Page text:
HERE COMES MARTY!

I brought Mirador all this way north so that we would be exposed to as few Hurricanes as possible.  The Global Tracks database shows only four Hurricanes or Tropical Storms getting this far north during the period 1949 thru 1998. Good idea - BAD results!

 We are expecting Hurricane Marty to hit land 125 miles SE of us in the early AM tomorrow, Tuesday September 23.   At this time Marty is a 971mb hurricane with winds over 80 knots, moving true north at 18 knots.  He blasted La Paz early today with 70 knots gusting to 100 knots.  The Hurricane force winds lasted from about 1 AM thru 8 AM when the eye based over La Paz.  We have not heard from any station in La paz since then (it is currently 1 PM PDT).

Marty is forecast to go ashore at San Carlos/Guaymas in Sonora, Mexico with winds of 65 knots gusting to 80 and then continue north into the Sierra Madre Mountains and Sonoran Desert.  If he behaves as predicted we should experience no more than 25 knot winds for a few hours because his closest point of approach will be over 80 miles to our east after he has been over land for 12 hours. 

Our big concern is the possible waves and swell.  This anchorage has hills and mountains from 60 magnetic thru South all the way around to the North.  The only wave action that can affect us is that coming from the North to the ENE.   Unfortunately, the track of Marty which is always to the east of us means that his winds will intially hit us from the East and then, over a 10 hour period, work their way around to the NE, North, and finally the NW.  Looking NE, the closest land is 60 miles away so the wind will have room to build up some waves if it blows for any length of time.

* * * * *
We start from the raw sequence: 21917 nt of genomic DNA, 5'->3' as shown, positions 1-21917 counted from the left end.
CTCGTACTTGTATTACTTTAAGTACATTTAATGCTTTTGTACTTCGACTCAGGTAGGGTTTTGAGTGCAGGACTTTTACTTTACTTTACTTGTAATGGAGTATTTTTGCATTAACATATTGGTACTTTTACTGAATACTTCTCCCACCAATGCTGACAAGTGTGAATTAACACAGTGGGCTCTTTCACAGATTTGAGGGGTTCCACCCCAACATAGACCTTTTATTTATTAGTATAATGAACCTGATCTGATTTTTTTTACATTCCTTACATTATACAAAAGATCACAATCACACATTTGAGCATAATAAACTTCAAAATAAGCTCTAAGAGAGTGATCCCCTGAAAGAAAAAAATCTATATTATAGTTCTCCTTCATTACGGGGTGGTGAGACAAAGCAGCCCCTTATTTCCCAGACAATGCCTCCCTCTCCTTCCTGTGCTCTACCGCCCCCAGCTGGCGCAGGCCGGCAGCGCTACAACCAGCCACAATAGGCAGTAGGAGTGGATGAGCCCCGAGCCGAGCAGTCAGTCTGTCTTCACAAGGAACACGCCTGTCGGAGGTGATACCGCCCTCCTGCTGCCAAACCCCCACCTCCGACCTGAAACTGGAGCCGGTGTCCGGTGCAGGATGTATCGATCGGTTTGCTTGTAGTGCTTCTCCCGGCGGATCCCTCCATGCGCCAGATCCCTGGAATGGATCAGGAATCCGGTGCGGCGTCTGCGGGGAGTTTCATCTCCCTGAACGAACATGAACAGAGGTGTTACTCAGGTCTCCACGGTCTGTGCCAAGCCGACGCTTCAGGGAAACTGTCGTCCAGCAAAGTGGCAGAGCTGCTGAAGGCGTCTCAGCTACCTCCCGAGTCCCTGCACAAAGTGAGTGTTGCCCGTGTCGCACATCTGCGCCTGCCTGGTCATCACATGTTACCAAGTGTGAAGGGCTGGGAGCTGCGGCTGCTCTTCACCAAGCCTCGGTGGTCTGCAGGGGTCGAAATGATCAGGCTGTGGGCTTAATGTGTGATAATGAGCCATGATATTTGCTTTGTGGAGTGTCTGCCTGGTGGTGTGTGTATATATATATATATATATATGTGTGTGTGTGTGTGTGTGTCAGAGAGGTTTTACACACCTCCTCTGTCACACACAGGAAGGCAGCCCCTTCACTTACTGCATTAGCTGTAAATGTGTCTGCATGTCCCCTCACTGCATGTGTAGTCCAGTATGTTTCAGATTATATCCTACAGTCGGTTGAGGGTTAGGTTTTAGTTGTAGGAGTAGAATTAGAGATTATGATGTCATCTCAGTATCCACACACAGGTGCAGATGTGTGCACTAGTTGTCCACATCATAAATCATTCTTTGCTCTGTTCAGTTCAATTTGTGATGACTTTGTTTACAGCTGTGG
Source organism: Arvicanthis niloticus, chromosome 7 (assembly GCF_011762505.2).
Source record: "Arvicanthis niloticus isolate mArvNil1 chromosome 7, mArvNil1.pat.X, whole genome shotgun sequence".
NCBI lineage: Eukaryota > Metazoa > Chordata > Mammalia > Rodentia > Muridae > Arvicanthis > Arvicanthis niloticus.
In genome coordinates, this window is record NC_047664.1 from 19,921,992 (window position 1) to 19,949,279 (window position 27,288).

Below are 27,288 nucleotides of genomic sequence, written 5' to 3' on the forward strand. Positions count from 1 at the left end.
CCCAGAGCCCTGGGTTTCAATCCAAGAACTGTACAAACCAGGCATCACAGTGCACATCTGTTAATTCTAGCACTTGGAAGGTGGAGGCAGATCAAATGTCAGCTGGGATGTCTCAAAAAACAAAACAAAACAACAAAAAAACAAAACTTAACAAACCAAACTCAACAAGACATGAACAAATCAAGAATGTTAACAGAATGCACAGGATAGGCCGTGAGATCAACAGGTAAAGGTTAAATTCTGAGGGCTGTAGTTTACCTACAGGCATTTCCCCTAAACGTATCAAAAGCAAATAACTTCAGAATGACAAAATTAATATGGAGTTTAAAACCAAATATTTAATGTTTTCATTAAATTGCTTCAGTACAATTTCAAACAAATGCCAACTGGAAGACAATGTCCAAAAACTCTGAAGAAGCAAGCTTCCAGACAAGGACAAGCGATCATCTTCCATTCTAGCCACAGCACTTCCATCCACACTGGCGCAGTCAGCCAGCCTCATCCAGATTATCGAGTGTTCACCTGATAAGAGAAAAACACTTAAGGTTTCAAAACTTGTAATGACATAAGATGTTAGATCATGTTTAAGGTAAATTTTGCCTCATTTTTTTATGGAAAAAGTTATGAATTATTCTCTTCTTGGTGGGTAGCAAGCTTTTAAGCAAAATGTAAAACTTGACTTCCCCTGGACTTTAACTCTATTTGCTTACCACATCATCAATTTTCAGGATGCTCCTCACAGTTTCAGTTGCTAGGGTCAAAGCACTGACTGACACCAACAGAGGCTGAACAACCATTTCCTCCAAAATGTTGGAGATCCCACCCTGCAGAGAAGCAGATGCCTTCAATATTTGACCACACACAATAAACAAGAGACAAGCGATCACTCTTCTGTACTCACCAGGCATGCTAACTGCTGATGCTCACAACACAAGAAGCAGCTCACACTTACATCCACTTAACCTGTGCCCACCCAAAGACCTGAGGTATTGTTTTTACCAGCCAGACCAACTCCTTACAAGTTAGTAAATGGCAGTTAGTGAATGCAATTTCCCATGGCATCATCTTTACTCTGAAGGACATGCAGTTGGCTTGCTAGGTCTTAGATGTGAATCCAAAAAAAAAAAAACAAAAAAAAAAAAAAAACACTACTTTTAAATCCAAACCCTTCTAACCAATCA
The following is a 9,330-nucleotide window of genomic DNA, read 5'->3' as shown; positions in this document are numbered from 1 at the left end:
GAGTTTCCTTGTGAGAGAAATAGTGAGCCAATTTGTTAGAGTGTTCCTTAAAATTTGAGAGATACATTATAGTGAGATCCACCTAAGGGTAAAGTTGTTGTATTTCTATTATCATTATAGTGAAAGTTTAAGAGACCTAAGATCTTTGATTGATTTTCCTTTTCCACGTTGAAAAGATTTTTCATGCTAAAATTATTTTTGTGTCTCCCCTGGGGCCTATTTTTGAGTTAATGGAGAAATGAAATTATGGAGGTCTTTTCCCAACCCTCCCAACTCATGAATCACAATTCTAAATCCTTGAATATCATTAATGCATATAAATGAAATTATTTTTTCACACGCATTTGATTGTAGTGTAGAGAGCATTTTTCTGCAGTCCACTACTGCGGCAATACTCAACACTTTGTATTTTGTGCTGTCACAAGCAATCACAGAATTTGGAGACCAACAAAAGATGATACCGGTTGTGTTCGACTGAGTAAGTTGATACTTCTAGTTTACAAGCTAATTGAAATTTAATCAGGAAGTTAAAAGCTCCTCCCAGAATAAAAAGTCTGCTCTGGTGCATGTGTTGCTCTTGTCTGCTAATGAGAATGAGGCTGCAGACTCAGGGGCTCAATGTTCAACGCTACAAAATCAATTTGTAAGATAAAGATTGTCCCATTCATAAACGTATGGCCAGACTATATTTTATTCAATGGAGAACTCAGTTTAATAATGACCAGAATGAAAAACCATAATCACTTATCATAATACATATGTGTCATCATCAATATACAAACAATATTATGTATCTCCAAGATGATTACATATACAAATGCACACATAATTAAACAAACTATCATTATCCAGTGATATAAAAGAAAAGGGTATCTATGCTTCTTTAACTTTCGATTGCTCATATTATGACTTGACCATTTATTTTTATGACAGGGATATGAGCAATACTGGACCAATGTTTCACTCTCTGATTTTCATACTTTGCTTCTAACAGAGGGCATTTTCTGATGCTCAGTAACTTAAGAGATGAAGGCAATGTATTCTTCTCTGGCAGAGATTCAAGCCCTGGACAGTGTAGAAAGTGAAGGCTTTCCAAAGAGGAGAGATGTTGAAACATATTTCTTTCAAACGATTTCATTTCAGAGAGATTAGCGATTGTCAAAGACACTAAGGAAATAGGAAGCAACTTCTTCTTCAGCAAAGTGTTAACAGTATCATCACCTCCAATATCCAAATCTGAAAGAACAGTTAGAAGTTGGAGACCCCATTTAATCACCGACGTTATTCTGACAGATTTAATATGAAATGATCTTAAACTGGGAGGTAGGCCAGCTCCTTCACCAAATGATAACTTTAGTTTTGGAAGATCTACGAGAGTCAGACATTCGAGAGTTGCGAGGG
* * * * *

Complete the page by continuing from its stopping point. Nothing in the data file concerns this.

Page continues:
That is what is good about Marty moving forward at 18 knots,  the wind will back thru 120 degrees in 10 hours so we hope the wind doesn't blow consistently enough from any one direction  for long enough to build a significant sea.  Mirador is anchored in 20' of water over good dense sand.  My choice is to stay here, where there is no current and a good holding bottom with a nice sandy beach to leeward, and remain exposed to the N to NE waves. 

Or, I can move about a 1/2 mile to the west between Isla Divsion and Isla Mejia.  That location  is pretty well landlocked, except for a 100 yard wide pass looking NE. 

The picture to the left shows Isla Division to the right of the pass in the center of the picture and Isla Mehija to the left of the pass.  The preferred anchorages are along the shore of Isla Mejia.  The point on Mejia that is closest to the pass provides excellent protection to one anchorge.  Then, despite not looking so good in this picture, the low sandy shoreline along Mejia on the left part of the picture is pretty well protected from north and NE waves.  The pass between the two islands looks exactly NE.

The problem with moving between the two islands is threefold.  There are strongish currents running thru there because the tide level changes seven feet every 19 hours.  The second problem is that the bottom over there has a lot of big rocks and is quite a bit deeper than here.  The third problem is that there are five boats here in the West Bight of the East Bay at Puerto Refugio.  If I move over to the inter-island anchorage every other boat will also move over there and I don't know if there is enough room for five boats between the islands.

The same problem occurred when I considered moving 45 miles west to Bahia Willard on the Baja Peninsula east coast.  There were eight boats here yesterday noon.  Three of them decided to move to Willard which will only hold five or six boats.  Once those three left it was I was reluctant to head to Willard because at least three others would have come with me and then Willard would be full and dangerous. 

I will decide what to do when I get the 2 PM PDT updated forecast for Marty via the HAM Winlink2000 system.  At that time I can decide to:

1) Stay here and put down a lot of chain and another anchor

2) Move between the two islands

3) Head for Bahia Willard. 

Finally,  here is a picture of the West Bight Anchorage when there were eight boats here:

Picture not yet transmitted to WEB site

Mirador is the boat closest to the camera in the lower right.

This picture is looking due east from a hill above the anchorage.  The preceeding picture was taken from the same spot.